Crew chief Chad Johnston has asked for his release from Michael Waltrip Racing at the end of the 2013 season. The news of his departure comes after a tumultuous month that included the No. 56 team’s ejection from the Chase for the Sprint Cup and NAPA’s subsequent termination of sponsorship.
By Lee Spencer FoxSports
Crew chief Chad Johnston has asked for his release from Michael Waltrip Racing at the end of the 2013 season.
The news of his departure comes after a tumultuous month that included the No. 56 team’s ejection from the Chase for the Sprint Cup and NAPA’s subsequent termination of sponsorship.
Johnston remains committed to driver Martin Truex Jr. and the No. 56 team and intends to battle for wins in the next seven races. But with two children and another on the way, the 33-year-old engineer turned crew chief must consider his options.
“Everything is uncertain,” Johnston told FOX Sports on Saturday at Kansas Speedway. “Obviously, we’re kind of in limbo right now, so everyone is minding their P’s and Q’s right now and getting something lined up for next year.
“At the end of the day, we have to support our families and it’s a livelihood for us. It’s a well-known fact that we need to be looking. I just want to do it the right way.”
Last weekend at Dover International Speedway, MWR majority team owner Rob Kauffman said he was “working on a plan” and added it was premature to comment on whether the organization would feature two or three teams in 2014 or on the status of the No. 56’s employees.
Though Johnston hasn’t received any concrete offers, in a perfect world he would prefer to remain with Truex and his current crew. Since coming on board as the engineer under Pat Tryson in 2010, the Indiana State graduate believes he has built a solid foundation for a perennial Chase-contending team.
“We take pride in what we do here,” Johnston said. “We all want to be successful. I told Martin a long time ago that if I was going to be mediocre at this, that I would go do something else rather than be gone from my family every weekend – I’d go sell lumber or shoes somewhere. We don’t do this to be mediocre.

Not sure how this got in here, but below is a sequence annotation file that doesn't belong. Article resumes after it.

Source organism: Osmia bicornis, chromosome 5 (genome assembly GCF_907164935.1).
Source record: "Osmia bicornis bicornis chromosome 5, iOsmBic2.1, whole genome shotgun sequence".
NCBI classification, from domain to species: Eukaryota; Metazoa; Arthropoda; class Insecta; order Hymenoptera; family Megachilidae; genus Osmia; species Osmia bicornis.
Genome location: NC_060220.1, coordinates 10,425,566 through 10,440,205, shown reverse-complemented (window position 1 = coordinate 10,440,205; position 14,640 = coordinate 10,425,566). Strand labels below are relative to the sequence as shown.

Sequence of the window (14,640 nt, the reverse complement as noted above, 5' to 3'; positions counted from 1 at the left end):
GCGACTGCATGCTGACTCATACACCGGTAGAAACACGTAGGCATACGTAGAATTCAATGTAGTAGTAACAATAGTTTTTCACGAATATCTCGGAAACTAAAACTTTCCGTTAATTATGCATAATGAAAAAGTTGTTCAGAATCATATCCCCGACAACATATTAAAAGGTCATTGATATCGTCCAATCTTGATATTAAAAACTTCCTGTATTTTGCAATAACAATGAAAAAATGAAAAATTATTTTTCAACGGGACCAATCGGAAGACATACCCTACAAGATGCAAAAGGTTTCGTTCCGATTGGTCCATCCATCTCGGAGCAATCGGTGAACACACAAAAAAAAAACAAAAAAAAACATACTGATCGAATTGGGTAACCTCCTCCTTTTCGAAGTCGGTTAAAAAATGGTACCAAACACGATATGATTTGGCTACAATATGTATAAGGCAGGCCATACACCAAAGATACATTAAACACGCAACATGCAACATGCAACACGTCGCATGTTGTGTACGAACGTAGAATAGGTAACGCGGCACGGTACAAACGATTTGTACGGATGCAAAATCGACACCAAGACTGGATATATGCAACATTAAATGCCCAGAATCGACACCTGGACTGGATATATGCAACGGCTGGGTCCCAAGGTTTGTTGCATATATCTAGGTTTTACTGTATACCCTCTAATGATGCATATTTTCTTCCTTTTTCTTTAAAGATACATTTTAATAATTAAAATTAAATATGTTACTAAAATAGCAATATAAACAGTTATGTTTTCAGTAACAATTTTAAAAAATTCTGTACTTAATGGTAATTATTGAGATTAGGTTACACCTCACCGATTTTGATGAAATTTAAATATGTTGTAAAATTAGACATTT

“These guys put a lot of heart in it. They sacrifice a lot to do it. They don’t deserve to be mediocre. I have high expectations of myself, and expect a lot and expect to be competitive – if not then something needs to change.”
When Johnston inherited the team toward the end of the 2010 season, Truex was 22nd in points. Johnston has since led the No. 56 into the playoffs for the first time in 2012, ended Truex’s losing streak of 218 races and nearly duplicated the Chase run this season – until the organization was busted after Richmond for actions detrimental to the sport in what was deemed manipulating the outcome of the event.
After the crew’s 50-point penalty from Richmond, Truex fell to 17th in the standings. He has gained one position after his top-10 finish at New Hampshire two races ago.
“We’ve definitely been more consistent,” Johnston said. “We’ve been in contention to win races and lead laps. We made the Chase last year – then obviously what happened this year, we’ve been in contention both years. We’ve strung together top fives and top 10s, which we hadn’t been able to do that in the past. So we got NAPA back into victory lane in Sonoma, which was good.
“When I first came over, 15th to 20th was a good day for us. Now, if we’re not in the top five, we’re kind of disappointed. Since we’re consistently been running better, the expectations in the group got higher as well.”
The Cayuga, Ind., native’s career started in aerospace engineering, but his love of racing carried him to NASCAR and the truck series in 2004. By 2005, Johnston had moved on to Evernham Motorsports, where he remained until the company was sold. In 2009, Johnston joined MWR, where he’s been since.
“We’ve got such a great group of guys here,” Johnston said. “It would be awesome to keep everyone together. I haven’t worked a lot of places, but this is by far the best group I have in terms of talent and how everyone gets along and everyone’s approach. We have a lot of fun when it’s time to have fun, but when it’s time to get down to business it’s all business.”